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Ghana government approves GH¢14m for efforts to contain Bird Flu

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Poultry2Government has approved GH¢14 million to contain the spread of the Bird Flu disease.

In addition, six vehicles, 20 motorbikes, have also been procured, as well as laboratories which have also been secured to help work to contain the disease.

Dr Hanna Bisiw, Deputy Minister of Food and Agriculture who announced this said government was also working on modalities to get compensation for farmers whose farms had been affected by the outbreak of the disease since May 2015.

Dr Bisiw was addressing the opening of a two-day training workshop for regional and district veterinary doctors and officers in the southern zone, covering Greater-Accra, Central, Western and Volta Regions on highly pathogenic avian influenza (HPA1) H5N1 in Accra.

She, however, said the Ministry had declared a total ban on the movement of poultry and poultry products from bird flu infected zones or districts into free zones, adding that poultry products accompanied by health certificates and movement permits from the Veterinary Services Department would be allowed.

The Deputy Minister said the Ministry was trying to improve on a communication strategy for all stakeholders to target school children, poultry farmers, feed millers, eggs sellers and live market traders to receive posters, brochures and flyers, to help contain the problem

Dr Paul Polkuu, National Epidemiologist in charge of Prevention and Control on an update of the disease said countries in Africa that had experienced bird flu outbreak included Egypt, Nigeria, Burkina Faso, Niger, Ivory Coast and Ghana where he said the risk of spread was high.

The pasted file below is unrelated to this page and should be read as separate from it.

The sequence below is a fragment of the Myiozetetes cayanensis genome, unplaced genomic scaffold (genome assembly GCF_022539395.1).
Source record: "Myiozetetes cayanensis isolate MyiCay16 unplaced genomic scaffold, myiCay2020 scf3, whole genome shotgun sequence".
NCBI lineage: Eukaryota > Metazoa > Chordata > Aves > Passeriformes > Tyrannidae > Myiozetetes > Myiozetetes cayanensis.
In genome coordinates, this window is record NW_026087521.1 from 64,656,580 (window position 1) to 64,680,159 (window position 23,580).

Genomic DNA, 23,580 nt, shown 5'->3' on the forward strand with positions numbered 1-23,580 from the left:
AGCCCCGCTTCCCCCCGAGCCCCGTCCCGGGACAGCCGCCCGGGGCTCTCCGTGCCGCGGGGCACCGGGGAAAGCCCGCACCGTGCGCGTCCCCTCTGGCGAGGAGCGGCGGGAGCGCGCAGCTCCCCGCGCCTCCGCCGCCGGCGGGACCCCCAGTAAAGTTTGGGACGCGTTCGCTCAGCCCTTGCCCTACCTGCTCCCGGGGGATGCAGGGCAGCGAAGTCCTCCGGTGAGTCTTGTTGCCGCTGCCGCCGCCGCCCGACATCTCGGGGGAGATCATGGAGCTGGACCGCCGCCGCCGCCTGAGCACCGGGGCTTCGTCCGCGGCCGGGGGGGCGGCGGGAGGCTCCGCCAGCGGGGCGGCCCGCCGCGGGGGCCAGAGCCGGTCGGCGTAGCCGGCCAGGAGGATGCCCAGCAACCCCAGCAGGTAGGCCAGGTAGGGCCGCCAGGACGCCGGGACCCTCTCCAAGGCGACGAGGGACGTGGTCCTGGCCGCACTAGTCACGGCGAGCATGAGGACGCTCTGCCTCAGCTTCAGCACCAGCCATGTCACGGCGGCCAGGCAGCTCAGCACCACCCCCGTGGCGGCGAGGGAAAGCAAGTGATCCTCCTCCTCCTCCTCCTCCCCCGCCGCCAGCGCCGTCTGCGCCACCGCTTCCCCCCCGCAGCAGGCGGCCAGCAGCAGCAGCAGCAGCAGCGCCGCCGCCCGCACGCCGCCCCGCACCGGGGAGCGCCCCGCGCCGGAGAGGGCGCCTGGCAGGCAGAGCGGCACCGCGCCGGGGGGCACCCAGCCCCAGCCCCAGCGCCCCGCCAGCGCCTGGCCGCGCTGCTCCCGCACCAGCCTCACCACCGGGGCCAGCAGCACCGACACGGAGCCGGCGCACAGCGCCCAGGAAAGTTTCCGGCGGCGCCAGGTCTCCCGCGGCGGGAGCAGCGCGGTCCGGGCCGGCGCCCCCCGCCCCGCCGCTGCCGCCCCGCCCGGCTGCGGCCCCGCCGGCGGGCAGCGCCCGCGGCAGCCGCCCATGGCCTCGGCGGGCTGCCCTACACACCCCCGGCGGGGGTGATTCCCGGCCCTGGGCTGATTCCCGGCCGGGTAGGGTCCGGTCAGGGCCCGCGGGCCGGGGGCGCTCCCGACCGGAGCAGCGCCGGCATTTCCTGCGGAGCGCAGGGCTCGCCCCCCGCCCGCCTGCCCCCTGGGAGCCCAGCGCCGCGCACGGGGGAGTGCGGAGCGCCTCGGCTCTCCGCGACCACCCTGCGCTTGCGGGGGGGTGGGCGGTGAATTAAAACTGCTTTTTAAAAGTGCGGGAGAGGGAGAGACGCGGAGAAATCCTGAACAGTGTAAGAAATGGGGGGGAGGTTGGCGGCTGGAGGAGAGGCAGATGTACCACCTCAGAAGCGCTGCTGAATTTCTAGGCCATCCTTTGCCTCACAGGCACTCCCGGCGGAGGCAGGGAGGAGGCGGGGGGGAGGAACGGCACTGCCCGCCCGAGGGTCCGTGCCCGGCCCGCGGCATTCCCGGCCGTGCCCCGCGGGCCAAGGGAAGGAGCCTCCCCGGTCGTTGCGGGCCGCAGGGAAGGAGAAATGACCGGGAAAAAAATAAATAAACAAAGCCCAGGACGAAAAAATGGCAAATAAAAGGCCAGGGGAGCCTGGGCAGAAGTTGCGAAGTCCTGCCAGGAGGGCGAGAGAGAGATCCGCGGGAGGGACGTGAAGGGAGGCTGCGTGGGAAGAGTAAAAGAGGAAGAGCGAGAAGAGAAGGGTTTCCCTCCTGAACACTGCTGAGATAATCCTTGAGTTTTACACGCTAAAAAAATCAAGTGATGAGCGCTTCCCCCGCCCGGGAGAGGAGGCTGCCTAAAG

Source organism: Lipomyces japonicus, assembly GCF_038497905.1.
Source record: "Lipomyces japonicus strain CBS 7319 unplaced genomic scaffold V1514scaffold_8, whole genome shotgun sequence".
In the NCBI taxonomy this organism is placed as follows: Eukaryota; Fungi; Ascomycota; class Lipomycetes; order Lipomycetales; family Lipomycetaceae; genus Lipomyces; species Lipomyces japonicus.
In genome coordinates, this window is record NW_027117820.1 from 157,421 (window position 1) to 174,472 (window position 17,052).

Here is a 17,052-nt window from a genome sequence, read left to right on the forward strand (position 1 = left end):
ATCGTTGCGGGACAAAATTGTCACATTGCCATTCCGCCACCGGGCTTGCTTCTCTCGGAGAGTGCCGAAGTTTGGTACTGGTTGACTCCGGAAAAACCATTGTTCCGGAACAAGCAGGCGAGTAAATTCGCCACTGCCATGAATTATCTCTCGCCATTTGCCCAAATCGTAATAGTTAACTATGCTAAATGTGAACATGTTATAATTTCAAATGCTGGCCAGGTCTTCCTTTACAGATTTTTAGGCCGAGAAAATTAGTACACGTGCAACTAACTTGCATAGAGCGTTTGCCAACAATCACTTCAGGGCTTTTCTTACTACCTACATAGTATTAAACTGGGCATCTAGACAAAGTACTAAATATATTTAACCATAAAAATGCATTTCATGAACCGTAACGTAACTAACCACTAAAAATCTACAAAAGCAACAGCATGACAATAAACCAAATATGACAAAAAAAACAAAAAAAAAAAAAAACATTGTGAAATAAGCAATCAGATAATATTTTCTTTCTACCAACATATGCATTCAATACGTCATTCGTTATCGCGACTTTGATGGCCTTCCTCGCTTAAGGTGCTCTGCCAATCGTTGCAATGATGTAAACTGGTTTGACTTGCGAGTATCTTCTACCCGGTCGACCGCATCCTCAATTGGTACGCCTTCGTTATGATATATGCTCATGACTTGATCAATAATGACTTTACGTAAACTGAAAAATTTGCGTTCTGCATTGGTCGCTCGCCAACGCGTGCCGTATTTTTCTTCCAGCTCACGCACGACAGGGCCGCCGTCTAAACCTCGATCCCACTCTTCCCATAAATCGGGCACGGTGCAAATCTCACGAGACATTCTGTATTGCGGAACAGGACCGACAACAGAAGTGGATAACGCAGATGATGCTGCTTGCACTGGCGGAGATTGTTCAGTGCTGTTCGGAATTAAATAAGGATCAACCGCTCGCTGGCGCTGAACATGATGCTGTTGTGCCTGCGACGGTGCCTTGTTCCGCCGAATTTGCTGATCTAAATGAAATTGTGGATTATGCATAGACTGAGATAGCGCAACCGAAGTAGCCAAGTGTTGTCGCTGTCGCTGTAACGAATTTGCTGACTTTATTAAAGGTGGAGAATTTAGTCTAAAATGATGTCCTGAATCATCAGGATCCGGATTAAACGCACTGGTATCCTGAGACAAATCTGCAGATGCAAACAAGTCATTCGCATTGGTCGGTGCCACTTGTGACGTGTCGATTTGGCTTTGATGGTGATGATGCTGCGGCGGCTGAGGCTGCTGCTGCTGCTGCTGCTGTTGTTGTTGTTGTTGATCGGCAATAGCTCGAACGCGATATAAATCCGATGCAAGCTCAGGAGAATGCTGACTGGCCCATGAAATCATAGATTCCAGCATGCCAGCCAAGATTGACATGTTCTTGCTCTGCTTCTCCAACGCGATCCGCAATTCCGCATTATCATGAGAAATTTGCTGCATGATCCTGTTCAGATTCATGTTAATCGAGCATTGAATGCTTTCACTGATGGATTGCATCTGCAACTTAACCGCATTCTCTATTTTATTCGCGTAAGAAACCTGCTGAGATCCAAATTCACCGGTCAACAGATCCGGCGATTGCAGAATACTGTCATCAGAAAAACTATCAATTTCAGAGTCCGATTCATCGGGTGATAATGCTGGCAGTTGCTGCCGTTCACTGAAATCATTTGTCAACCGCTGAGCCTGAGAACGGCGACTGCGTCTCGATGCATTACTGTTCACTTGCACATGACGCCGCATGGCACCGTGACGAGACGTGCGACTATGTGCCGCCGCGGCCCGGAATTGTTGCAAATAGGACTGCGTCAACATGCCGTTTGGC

Giving the distribution of A1 outbreak by regions in Ghana from April to August 2015, Dr Polkuu said Greater-Accra recorded 66.67 per cent, followed by Volta, 8.69 per cent and Ashanti by 4.35 per cent.

Dr William Amanfu, FAO/UN Veterinary Consultant in the Ghana Office, said since the outbreak of the disease the FAO had developed a Technical Cooperation Project (TCP) for the prevention and control in Ghana.

He said clinical signs of infected birds included sudden death, marked loss of appetite, reduced feed consumption, and cessation of normal flock vocalization, drop in egg production, depression, coughing, nasal and ocular discharge, swollen face, diarrhoea and nervous signs, such as paralysis.

Since the outbreak of the disease in May this year, three regions namely, Greater-Accra, Volta, and Ashanti, have been affected with a total of 40,154 birds destroyed as containment measures.

Another 23, 987 birds died naturally from the outbreak in those regions whilst a total of 1,103 crates of eggs and 37 bags of feed have been destroyed and a whole feed mill site is under investigation for destruction.

Source: GNA

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